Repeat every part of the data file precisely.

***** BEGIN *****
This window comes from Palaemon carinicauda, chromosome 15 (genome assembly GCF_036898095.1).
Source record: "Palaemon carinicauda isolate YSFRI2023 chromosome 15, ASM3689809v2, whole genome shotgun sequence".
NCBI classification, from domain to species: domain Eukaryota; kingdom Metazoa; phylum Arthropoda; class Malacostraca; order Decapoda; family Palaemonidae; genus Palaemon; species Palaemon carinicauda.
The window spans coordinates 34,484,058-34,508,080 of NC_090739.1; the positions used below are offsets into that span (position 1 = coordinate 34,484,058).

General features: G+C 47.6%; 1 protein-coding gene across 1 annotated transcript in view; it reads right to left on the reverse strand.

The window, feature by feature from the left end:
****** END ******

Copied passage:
This window comes from Palaemon carinicauda, chromosome 15 (genome assembly GCF_036898095.1).
Source record: "Palaemon carinicauda isolate YSFRI2023 chromosome 15, ASM3689809v2, whole genome shotgun sequence".
NCBI classification, from domain to species: domain Eukaryota; kingdom Metazoa; phylum Arthropoda; class Malacostraca; order Decapoda; family Palaemonidae; genus Palaemon; species Palaemon carinicauda.
The window spans coordinates 34,484,058-34,508,080 of NC_090739.1; the positions used below are offsets into that span (position 1 = coordinate 34,484,058).

General features: G+C 47.6%; 1 protein-coding gene across 1 annotated transcript in view; it reads right to left on the reverse strand.

The window, feature by feature from the left end: